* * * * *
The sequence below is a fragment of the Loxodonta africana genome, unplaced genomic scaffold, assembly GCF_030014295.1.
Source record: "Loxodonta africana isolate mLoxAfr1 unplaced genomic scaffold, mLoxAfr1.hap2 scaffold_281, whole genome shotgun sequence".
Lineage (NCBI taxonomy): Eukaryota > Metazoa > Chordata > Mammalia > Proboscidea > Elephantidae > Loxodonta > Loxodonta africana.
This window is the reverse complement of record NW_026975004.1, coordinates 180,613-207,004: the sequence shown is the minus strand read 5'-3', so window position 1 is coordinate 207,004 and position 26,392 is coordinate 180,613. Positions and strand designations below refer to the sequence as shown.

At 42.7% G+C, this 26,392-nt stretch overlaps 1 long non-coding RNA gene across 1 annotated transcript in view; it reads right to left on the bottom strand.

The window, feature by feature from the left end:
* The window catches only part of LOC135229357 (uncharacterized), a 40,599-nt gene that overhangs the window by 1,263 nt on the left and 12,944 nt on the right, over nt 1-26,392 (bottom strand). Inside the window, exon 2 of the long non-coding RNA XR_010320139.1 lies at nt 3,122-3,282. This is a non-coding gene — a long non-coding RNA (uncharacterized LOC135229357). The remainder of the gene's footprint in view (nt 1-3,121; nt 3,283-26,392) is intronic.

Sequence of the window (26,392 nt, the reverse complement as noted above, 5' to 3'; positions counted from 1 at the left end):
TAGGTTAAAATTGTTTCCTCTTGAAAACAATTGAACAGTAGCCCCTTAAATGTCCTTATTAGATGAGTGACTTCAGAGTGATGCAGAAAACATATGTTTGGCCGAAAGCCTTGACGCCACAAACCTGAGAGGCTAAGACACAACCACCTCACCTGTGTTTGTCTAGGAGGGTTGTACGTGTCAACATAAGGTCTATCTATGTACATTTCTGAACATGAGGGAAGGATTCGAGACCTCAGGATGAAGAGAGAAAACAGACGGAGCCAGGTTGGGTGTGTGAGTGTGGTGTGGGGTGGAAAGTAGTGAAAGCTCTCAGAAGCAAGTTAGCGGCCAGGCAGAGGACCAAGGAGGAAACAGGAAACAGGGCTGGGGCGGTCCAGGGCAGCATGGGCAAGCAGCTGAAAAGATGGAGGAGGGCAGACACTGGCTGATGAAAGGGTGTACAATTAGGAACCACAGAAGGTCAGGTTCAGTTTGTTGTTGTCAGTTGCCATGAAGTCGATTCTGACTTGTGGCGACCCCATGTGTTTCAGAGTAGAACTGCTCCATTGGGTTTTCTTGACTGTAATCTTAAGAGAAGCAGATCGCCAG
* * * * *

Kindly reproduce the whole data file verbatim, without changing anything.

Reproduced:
The sequence below is a fragment of the Loxodonta africana genome, unplaced genomic scaffold, assembly GCF_030014295.1.
Source record: "Loxodonta africana isolate mLoxAfr1 unplaced genomic scaffold, mLoxAfr1.hap2 scaffold_281, whole genome shotgun sequence".
Lineage (NCBI taxonomy): Eukaryota > Metazoa > Chordata > Mammalia > Proboscidea > Elephantidae > Loxodonta > Loxodonta africana.
This window is the reverse complement of record NW_026975004.1, coordinates 180,613-207,004: the sequence shown is the minus strand read 5'-3', so window position 1 is coordinate 207,004 and position 26,392 is coordinate 180,613. Positions and strand designations below refer to the sequence as shown.

At 42.7% G+C, this 26,392-nt stretch overlaps 1 long non-coding RNA gene across 1 annotated transcript in view; it reads right to left on the bottom strand.

The window, feature by feature from the left end:
* The window catches only part of LOC135229357 (uncharacterized), a 40,599-nt gene that overhangs the window by 1,263 nt on the left and 12,944 nt on the right, over nt 1-26,392 (bottom strand). Inside the window, exon 2 of the long non-coding RNA XR_010320139.1 lies at nt 3,122-3,282. This is a non-coding gene — a long non-coding RNA (uncharacterized LOC135229357). The remainder of the gene's footprint in view (nt 1-3,121; nt 3,283-26,392) is intronic.

Sequence of the window (26,392 nt, the reverse complement as noted above, 5' to 3'; positions counted from 1 at the left end):
TAGGTTAAAATTGTTTCCTCTTGAAAACAATTGAACAGTAGCCCCTTAAATGTCCTTATTAGATGAGTGACTTCAGAGTGATGCAGAAAACATATGTTTGGCCGAAAGCCTTGACGCCACAAACCTGAGAGGCTAAGACACAACCACCTCACCTGTGTTTGTCTAGGAGGGTTGTACGTGTCAACATAAGGTCTATCTATGTACATTTCTGAACATGAGGGAAGGATTCGAGACCTCAGGATGAAGAGAGAAAACAGACGGAGCCAGGTTGGGTGTGTGAGTGTGGTGTGGGGTGGAAAGTAGTGAAAGCTCTCAGAAGCAAGTTAGCGGCCAGGCAGAGGACCAAGGAGGAAACAGGAAACAGGGCTGGGGCGGTCCAGGGCAGCATGGGCAAGCAGCTGAAAAGATGGAGGAGGGCAGACACTGGCTGATGAAAGGGTGTACAATTAGGAACCACAGAAGGTCAGGTTCAGTTTGTTGTTGTCAGTTGCCATGAAGTCGATTCTGACTTGTGGCGACCCCATGTGTTTCAGAGTAGAACTGCTCCATTGGGTTTTCTTGACTGTAATCTTAAGAGAAGCAGATCGCCAG